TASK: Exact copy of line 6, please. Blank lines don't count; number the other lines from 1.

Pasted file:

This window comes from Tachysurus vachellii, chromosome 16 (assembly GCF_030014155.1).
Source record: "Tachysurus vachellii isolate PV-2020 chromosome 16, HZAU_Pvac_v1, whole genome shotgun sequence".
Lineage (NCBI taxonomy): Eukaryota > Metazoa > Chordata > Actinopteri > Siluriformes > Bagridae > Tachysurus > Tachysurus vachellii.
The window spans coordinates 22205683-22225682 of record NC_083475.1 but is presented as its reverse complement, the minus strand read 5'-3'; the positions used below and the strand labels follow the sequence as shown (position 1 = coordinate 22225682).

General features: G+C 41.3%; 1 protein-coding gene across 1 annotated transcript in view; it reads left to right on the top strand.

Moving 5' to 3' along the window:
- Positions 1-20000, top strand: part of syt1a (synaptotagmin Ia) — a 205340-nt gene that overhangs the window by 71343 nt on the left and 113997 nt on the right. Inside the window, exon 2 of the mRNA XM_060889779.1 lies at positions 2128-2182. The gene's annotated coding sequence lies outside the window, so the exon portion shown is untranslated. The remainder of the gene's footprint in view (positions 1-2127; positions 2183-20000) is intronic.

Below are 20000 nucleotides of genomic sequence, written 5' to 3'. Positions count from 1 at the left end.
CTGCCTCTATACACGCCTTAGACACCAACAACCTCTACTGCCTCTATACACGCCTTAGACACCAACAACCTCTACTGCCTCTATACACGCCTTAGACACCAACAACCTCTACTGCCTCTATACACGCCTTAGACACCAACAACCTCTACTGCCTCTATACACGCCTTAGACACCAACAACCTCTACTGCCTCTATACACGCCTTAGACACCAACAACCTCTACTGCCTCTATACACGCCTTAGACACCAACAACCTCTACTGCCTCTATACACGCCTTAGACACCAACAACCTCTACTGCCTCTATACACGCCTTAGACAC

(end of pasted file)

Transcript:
Moving 5' to 3' along the window: